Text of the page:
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Review of 'Deuterated nucleotides as chemical probes of RNA structure: a detailed protocol for the enzymatic synthesis of a complete set of nucleotides specifically deuterated at ribose carbons'

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Extends and refines the method developed by Tolbert and Williamson
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    Rated 5 of 5.
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    Rated 5 of 5.
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Deuterated nucleotides as chemical probes of RNA structure: a detailed protocol for the enzymatic synthesis of a complete set of nucleotides specifically deuterated at ribose carbons

 Robert Azad,  Shakti Ingle,  Tom Tullius (corresponding) (2015)
Abstract We describe here a detailed protocol for the synthesis of ribonucleotides specifically deuterated at each ribose carbon atom. We synthesized 20 specifically deuterated ribonucleotides: ATP, CTP, GTP, and UTP, each of which contained one of five deuterated riboses (either 1′-D, 2″-D, 3′-D, 4′-D, or 5′,5″-D2). Our synthetic approach is inspired by the pioneering work of Tolbert and Williamson, who developed a method for the convenient one-pot enzymatic synthesis of nucleotides (Tolbert, T. J. and Williamson, J. R. (1996) J. Am. Chem. Soc. 118, 7929–7940). Our protocol consists of a comprehensive list of required chemical and enzymatic reagents and equipment, detailed procedures for enzymatic assays and nucleotide synthesis, and chromatographic procedures for purification of deuterated nucleotides. As an example of the utility of specifically deuterated nucleotides, we used them to synthesize specifically deuterated sarcin/ricin loop (SRL) RNA and measured the deuterium kinetic isotope effect on hydroxyl radical cleavage of the SRL.
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    Review information

    10.14293/S2199-1006.1.SOR-LIFE.ALCJCN.v1.RJLVUP

    This work has been published open access under Creative Commons Attribution License CC BY 4.0, which permits unrestricted use, distribution, and reproduction in any medium, provided the original work is properly cited. Conditions, terms of use and publishing policy can be found at www.scienceopen.com.

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    Review text

    Azad et al. present a well-written and detailed protocol for the synthesis of ribonucleotide triphosphates with the ribose site-specifically labeled with deuterium. This work extends and refines the method developed by Tolbert and Williamson for nucleotides with multiple deuterium atoms. The authors then illustrate an application of the NTPs with the synthesis of an oligonucleotide for hydroxyl radical cleavage studies. Though daunting, the protocol is comprehensive in describing sources of materials and supplies, preparation of enzymes, NTP synthesis and NTP purification. The level of methodological detail appears to be high enough for a relatively inexperienced researcher to reproduce the results and the authors have pointed out critical steps, idiosyncrasies and nuances throughout. The chromatographic purification steps are especially helpful given the difficulties of NTP purification and working with ion-pair and boronate chromatography techniques. The work will prove useful to the nucleic acid community. The on-line format will allow researchers to update with their own experience, correct weaknesses, and provide additional methodological insights. A few minor comments and suggestions:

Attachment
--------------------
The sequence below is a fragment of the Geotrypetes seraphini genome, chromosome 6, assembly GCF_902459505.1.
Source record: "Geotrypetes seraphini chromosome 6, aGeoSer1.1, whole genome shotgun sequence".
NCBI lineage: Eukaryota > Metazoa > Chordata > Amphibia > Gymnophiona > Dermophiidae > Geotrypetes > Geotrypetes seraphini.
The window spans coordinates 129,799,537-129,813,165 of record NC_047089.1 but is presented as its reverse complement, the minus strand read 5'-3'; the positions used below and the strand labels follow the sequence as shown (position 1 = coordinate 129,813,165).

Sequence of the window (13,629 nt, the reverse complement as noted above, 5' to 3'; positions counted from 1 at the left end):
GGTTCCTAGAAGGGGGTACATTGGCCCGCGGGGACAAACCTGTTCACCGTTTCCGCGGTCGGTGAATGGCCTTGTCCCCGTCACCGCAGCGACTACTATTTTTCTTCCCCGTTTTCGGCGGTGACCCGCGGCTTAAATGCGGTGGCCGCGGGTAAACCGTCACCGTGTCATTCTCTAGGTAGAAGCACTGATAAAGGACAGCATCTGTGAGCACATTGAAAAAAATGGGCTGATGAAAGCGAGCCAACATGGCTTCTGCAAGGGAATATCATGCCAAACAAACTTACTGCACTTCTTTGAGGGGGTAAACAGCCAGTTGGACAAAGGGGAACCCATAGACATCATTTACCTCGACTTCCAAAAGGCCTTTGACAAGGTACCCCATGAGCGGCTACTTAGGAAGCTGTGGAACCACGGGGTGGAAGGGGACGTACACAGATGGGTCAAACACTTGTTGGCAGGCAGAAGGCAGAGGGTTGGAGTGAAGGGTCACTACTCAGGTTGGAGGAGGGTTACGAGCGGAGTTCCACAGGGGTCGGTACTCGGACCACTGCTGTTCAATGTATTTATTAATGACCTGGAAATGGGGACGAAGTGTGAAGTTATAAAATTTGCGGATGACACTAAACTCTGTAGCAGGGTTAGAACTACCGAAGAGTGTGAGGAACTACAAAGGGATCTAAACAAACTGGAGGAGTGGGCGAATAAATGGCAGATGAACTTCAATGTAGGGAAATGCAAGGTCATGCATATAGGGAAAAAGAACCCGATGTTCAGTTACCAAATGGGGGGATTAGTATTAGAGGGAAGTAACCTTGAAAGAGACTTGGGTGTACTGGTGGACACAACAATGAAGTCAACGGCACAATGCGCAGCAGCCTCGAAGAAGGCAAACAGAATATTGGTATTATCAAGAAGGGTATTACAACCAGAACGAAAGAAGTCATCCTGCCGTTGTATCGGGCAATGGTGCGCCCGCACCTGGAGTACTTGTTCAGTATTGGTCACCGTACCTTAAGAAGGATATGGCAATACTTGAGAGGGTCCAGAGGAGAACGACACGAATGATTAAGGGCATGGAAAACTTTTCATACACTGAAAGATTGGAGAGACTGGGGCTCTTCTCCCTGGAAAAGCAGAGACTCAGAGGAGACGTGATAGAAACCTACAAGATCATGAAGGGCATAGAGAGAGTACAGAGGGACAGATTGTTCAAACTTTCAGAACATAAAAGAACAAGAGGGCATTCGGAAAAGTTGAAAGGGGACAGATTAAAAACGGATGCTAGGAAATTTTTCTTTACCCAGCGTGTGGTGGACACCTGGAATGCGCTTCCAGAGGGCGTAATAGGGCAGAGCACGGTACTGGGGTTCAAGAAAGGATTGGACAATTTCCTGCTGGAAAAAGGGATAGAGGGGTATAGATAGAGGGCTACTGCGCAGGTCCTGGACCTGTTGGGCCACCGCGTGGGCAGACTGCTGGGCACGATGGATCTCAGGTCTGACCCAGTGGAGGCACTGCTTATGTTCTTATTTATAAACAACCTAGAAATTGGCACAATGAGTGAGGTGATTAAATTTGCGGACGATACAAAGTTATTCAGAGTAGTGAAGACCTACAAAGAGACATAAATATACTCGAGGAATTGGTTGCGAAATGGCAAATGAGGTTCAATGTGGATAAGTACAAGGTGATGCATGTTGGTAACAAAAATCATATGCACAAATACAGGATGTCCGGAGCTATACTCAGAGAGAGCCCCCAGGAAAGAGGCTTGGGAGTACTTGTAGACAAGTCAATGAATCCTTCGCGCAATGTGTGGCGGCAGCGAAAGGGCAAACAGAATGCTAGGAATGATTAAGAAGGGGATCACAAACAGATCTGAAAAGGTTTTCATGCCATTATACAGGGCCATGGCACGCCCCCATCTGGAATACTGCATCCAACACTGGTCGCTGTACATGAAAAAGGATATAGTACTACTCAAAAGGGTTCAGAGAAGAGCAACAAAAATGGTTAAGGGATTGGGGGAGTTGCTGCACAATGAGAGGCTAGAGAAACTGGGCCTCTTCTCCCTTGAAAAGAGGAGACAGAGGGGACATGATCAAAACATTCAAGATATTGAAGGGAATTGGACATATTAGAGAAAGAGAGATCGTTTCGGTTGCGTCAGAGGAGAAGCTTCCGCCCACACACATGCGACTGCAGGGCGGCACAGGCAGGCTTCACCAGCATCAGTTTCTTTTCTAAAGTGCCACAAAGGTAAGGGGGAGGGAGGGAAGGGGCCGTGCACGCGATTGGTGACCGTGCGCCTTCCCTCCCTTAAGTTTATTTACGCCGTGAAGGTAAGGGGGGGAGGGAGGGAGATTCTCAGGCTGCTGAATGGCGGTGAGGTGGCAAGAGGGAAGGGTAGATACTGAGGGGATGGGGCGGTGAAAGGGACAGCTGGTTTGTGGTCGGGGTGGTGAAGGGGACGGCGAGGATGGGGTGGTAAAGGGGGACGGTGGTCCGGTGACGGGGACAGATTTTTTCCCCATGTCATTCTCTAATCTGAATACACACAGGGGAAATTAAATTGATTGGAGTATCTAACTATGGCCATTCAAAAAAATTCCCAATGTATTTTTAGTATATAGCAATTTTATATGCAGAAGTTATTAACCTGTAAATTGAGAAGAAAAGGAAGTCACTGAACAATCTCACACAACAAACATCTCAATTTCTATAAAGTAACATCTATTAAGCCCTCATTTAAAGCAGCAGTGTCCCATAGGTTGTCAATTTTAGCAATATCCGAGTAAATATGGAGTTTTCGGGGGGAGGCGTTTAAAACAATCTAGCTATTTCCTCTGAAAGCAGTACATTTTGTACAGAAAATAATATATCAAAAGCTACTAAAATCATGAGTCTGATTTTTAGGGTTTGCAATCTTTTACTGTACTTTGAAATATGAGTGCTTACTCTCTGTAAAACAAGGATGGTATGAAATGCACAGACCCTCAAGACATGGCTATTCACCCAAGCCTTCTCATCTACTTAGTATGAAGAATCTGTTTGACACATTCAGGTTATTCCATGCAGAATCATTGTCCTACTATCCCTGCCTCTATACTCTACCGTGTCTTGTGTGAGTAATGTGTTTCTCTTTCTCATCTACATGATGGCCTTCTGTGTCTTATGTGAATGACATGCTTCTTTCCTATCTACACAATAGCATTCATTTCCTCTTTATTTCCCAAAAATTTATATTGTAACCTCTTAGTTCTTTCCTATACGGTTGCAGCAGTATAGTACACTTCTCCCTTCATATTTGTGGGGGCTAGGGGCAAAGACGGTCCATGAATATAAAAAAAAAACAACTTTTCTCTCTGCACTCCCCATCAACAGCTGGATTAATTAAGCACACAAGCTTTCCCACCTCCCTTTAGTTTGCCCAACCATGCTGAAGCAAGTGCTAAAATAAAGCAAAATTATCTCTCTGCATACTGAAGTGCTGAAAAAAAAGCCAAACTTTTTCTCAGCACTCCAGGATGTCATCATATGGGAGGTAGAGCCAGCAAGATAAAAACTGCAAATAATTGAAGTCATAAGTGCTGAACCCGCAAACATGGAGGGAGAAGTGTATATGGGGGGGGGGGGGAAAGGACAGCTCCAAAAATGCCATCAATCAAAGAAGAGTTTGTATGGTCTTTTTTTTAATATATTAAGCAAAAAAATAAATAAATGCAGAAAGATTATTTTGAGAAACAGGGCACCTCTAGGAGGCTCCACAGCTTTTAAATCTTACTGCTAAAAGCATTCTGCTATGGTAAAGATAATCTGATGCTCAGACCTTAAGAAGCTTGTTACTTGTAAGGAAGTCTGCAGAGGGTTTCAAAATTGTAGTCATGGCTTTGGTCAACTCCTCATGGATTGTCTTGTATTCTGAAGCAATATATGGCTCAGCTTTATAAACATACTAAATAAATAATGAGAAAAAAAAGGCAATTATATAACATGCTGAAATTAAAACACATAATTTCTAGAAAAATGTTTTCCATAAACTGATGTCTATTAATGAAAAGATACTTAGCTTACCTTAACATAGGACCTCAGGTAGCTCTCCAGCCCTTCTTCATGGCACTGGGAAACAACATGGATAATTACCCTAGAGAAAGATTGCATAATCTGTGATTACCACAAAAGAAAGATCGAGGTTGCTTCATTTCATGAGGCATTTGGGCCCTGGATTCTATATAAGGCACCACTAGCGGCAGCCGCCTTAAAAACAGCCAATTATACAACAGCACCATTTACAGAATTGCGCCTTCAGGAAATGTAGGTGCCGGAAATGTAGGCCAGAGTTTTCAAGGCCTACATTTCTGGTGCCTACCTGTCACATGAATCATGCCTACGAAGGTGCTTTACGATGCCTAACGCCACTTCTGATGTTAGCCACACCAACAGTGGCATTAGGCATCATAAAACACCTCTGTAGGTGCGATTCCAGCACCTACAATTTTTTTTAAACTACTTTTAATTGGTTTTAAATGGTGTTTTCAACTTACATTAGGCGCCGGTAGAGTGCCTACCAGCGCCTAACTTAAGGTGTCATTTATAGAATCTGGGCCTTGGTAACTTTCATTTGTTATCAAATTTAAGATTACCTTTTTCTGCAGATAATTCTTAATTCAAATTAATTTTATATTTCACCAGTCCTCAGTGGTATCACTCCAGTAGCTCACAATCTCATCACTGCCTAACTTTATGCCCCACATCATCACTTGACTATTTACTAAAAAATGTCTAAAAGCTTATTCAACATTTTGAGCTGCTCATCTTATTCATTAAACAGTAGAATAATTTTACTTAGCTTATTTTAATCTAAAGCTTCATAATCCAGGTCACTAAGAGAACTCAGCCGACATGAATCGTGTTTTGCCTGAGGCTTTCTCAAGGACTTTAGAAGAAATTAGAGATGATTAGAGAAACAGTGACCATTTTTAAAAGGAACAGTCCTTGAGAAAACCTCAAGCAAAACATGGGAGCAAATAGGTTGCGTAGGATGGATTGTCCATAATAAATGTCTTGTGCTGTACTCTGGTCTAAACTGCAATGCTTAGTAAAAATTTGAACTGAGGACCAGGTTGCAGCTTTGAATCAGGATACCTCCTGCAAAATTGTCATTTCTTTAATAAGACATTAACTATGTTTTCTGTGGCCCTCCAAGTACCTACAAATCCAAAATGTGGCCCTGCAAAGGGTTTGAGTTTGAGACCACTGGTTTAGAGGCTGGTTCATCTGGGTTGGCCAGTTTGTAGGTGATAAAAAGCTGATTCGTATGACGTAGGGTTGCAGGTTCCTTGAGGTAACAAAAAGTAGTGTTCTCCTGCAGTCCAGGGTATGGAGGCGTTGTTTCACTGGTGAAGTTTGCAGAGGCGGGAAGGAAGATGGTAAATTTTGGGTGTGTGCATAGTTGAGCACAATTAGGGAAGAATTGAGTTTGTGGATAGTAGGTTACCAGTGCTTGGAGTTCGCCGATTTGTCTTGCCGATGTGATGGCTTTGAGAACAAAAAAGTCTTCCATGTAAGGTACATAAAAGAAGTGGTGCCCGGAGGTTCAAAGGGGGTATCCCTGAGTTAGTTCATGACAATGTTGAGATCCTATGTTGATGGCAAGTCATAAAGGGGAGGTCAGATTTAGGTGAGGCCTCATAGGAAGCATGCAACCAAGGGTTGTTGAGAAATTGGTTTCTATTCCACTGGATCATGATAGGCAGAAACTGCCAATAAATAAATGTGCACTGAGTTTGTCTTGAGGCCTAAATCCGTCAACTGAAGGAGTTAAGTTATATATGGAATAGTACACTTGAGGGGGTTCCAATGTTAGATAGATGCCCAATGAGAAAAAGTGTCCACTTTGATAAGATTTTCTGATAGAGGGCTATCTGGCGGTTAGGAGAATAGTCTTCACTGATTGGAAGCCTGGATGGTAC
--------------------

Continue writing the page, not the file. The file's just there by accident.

• There are many different applications for isotopically-labeled ribonucleotides beyond hydroxyl radical kinetic isotope effect studies, such as site-specific or uniform labeling with 13C and 15N for mass spectrometric studies of oligonucleotides and tRNA sequences. Since NTPs with site-specific labels or labeling patterns are not always commercially available, the method described in this paper could very easily be adapted as a general approach to synthesizing isotopically labeled ribonucleotides, as well as ribonucleosides by dephosphorylation, starting with labeled bases and ribose. A discussion about potential alternative applications would broaden the impact of the protocol. Perhaps simply changing the title to something like “Isotopically-labeled nucleotides as chemical probes of RNA structure:….” would generalize the method while keeping an immediate focus on the deuterium labeling application.

    • Given the potential need for repeat syntheses on a major project, some comment about experience with stability during storage for the NTPs and enzymes would be helpful, perhaps noted at appropriate steps in the protocol.

    • It would be useful to have a discussion of trouble-shooting, frequently occurring problems, pitfalls and alternative strategies in a section at the end of the protocol. One of the benefits of ScienceOpen will be to have commentary added by other researchers, but some discussion of known problem points would benefit the inexperienced researcher.

    • Perhaps I missed it, but an estimate of the time required for each major step would be helpful in planning a project. 

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